Where will you complete your 3 years of traineeship? This is an important decision that only you can make. Here are some of the factors I would consider:
- You are a scarce resource. Not all students pass PGDA/CTA every year so there is high demand for people who do pull it off. Bear this is mind. Don’t be put under pressure to sign straight away especially if you haven’t had a chance to get a feel for the firm. I am not saying sit back and wait for someone to beg you to sign with them but at the same time exercise your right to choose between the different firms. ALWAYS ask about bursaries – if you are doing well, firms should be prepared to help you pay for your studies. If not, at least you tried!
- There is sometimes a big difference between working in different cities. Investigate the situation in the city you plan on working in before signing. The Joburg lifestyle for instance is different to Cape Town.
- Decide between an audit or outside audit environment. Training outside of audit typically involves more financial management at a firm not involved in auditing (eg. SABmiller, Investec, Shoprite etc). The SAICA website has a discussion on the issue. I suspect that if you know that you want to work at SABmiller one day it is probably a good thing to do this with them. If you are unsure, the audit environment is probably a better option. Investigate them though – the pay structures for one thing are quite different.
- Do vacation work at as many firms as possible. It is a fun way to get to bond with other students, get to know the different firms and some even pay you for the effort! Contact the firms (most have application forms on the web) and apply sooner rather than later.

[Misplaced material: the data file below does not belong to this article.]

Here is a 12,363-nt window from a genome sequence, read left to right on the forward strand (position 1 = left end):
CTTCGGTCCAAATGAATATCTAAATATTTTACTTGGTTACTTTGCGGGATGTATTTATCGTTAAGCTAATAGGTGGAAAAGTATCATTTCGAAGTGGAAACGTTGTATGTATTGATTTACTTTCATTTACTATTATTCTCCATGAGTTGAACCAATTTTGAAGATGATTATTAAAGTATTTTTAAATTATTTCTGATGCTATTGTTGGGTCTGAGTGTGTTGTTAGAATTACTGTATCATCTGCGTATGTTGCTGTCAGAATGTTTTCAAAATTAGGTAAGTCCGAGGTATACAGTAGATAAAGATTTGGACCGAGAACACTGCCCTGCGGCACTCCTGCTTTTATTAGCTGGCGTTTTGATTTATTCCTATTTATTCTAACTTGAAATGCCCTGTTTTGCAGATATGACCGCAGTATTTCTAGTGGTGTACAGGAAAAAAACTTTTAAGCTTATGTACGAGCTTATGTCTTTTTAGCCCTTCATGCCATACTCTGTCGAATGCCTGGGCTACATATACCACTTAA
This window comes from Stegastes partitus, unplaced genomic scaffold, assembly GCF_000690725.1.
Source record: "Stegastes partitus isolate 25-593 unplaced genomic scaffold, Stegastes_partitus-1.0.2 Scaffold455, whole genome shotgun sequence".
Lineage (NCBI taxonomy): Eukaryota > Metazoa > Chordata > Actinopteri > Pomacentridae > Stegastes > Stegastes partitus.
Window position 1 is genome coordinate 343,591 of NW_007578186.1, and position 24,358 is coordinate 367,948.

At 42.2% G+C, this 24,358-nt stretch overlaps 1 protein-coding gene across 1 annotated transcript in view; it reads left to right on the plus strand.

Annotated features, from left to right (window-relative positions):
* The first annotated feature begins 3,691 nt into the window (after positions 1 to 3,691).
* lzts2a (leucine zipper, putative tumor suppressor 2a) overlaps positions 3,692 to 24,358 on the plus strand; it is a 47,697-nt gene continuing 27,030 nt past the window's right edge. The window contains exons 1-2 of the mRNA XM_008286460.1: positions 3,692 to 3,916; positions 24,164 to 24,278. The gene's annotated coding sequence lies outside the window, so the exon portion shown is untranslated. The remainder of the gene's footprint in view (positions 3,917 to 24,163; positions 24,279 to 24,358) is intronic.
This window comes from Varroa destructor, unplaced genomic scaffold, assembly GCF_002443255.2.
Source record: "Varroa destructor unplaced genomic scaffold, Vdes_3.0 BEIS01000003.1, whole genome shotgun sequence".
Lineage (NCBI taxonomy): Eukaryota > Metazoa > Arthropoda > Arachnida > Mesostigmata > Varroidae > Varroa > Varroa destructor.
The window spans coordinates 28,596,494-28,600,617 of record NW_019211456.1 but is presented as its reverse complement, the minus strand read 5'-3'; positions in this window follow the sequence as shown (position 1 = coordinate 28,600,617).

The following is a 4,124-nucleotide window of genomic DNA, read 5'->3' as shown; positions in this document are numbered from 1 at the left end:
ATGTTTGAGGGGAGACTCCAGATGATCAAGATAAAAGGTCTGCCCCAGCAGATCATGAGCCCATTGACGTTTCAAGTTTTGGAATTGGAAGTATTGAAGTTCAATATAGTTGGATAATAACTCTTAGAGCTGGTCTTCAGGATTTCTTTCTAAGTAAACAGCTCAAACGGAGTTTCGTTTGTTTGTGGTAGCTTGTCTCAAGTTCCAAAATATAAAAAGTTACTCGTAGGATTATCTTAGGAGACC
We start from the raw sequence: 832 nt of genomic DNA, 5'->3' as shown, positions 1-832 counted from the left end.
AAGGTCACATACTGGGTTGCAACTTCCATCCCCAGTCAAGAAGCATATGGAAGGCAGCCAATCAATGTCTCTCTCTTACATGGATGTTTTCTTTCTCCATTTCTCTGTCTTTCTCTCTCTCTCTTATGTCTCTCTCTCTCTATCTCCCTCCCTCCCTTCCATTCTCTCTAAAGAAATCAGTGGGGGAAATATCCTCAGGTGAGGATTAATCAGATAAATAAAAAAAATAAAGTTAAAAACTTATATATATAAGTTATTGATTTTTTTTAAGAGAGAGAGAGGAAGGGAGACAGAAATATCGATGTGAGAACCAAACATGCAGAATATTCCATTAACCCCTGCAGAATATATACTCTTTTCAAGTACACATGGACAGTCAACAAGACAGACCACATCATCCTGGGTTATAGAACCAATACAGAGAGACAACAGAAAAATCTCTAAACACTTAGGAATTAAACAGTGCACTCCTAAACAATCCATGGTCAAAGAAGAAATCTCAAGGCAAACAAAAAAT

- Talk to people you respect. The grapevine is not always 100% reliable but it can dig up good info. Talking to the firms directly is useful but find out from people outside of the HR department. Find out where your tutors have signed, ask them why, do some undercover investigations!
- If there is a particular industry that interests you, try and do articles with a firm that has good clients in that industry. So if banking really interests you, find out who audits the most banks and in what city they do the audits (in this case Joburg). Also consider doing articles with a bank instead of an audit firm. If you want to start a small business, find out who audits those. That should give you some direction when you are choosing a firm.
- Don’t judge a firm based on its HR department, more important are the other article clerks, audit managers and partners. This tip isn’t a dig at HR departments – they are generally wonderful people. It is important however because you don’t see much of the HR department when you actually start working. It is your fellow audit staff that you will see more of. Practically I would ask about how many people generally stay on after articles (the more stay on, the more are having a good time I suspect). Also ask about the clerk to manager ratio – Firm A has 10 clerks for every manager compared to Firm B with 5 clerks for every manager. Clearly there is going to be more supervision at Firm B – that can be a good or bad thing depending on your personality! Generally though great knowledge is gained by getting good feedback from experienced people – I would ceteris paribus go for Firm B (ceteris paribus – yes I know, I wanted to make my economics lecturer proud).
- If you want to do Academic Articles, find out if your firm allows it. Academic articles involves being on staff at a University for the first year of your articles. Some firms don’t allow this and most firms limit the numbers that they allow to pursue the option. I did Academic Articles and loved it, I would have been bleak if my firm hadn’t given me the choice.
- See who your friends have signed with. This is dangerous because “the herd” can be wrong! Nevertheless you will get a feel for the people you have enjoyed doing university projects with and if the thought of working with them appeals, find out where they have signed. A good HR department will sign good people and you want to be part of that kind of a setup. Don’t just blindly follow what your buddies are doing but definitely consider them – as a general rule – if you like the people the firm is signing, you’ll have a better chance of enjoying your articles.
The list could go on – from the super practical (will the firm support any further studies?) to the high level (do the values of the firm resonate with yours?) – but at least this is a start. What are your thoughts?
Original article written by Paul Maughan
See the original here